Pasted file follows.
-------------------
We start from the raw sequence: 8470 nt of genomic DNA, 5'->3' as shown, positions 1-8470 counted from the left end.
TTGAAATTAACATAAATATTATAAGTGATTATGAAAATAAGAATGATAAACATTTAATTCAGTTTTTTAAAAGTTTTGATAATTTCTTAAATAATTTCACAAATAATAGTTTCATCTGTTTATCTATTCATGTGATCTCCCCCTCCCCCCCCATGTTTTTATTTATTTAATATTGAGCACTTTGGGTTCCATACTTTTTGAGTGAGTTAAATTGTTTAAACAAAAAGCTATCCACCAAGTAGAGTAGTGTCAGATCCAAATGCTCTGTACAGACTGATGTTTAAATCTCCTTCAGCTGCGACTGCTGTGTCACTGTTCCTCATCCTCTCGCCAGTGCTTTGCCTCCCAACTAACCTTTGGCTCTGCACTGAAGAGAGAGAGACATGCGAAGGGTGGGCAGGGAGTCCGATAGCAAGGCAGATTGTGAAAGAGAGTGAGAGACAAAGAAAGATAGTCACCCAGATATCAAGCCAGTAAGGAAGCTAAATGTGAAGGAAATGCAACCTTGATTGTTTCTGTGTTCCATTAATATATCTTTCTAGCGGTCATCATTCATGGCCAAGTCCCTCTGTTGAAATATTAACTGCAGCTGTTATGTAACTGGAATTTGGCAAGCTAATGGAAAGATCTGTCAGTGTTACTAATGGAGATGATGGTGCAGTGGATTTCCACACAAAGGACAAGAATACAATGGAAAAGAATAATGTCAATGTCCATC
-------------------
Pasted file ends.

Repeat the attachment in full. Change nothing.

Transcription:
We start from the raw sequence: 8470 nt of genomic DNA, 5'->3' as shown, positions 1-8470 counted from the left end.
TTGAAATTAACATAAATATTATAAGTGATTATGAAAATAAGAATGATAAACATTTAATTCAGTTTTTTAAAAGTTTTGATAATTTCTTAAATAATTTCACAAATAATAGTTTCATCTGTTTATCTATTCATGTGATCTCCCCCTCCCCCCCCATGTTTTTATTTATTTAATATTGAGCACTTTGGGTTCCATACTTTTTGAGTGAGTTAAATTGTTTAAACAAAAAGCTATCCACCAAGTAGAGTAGTGTCAGATCCAAATGCTCTGTACAGACTGATGTTTAAATCTCCTTCAGCTGCGACTGCTGTGTCACTGTTCCTCATCCTCTCGCCAGTGCTTTGCCTCCCAACTAACCTTTGGCTCTGCACTGAAGAGAGAGAGACATGCGAAGGGTGGGCAGGGAGTCCGATAGCAAGGCAGATTGTGAAAGAGAGTGAGAGACAAAGAAAGATAGTCACCCAGATATCAAGCCAGTAAGGAAGCTAAATGTGAAGGAAATGCAACCTTGATTGTTTCTGTGTTCCATTAATATATCTTTCTAGCGGTCATCATTCATGGCCAAGTCCCTCTGTTGAAATATTAACTGCAGCTGTTATGTAACTGGAATTTGGCAAGCTAATGGAAAGATCTGTCAGTGTTACTAATGGAGATGATGGTGCAGTGGATTTCCACACAAAGGACAAGAATACAATGGAAAAGAATAATGTCAATGTCCATC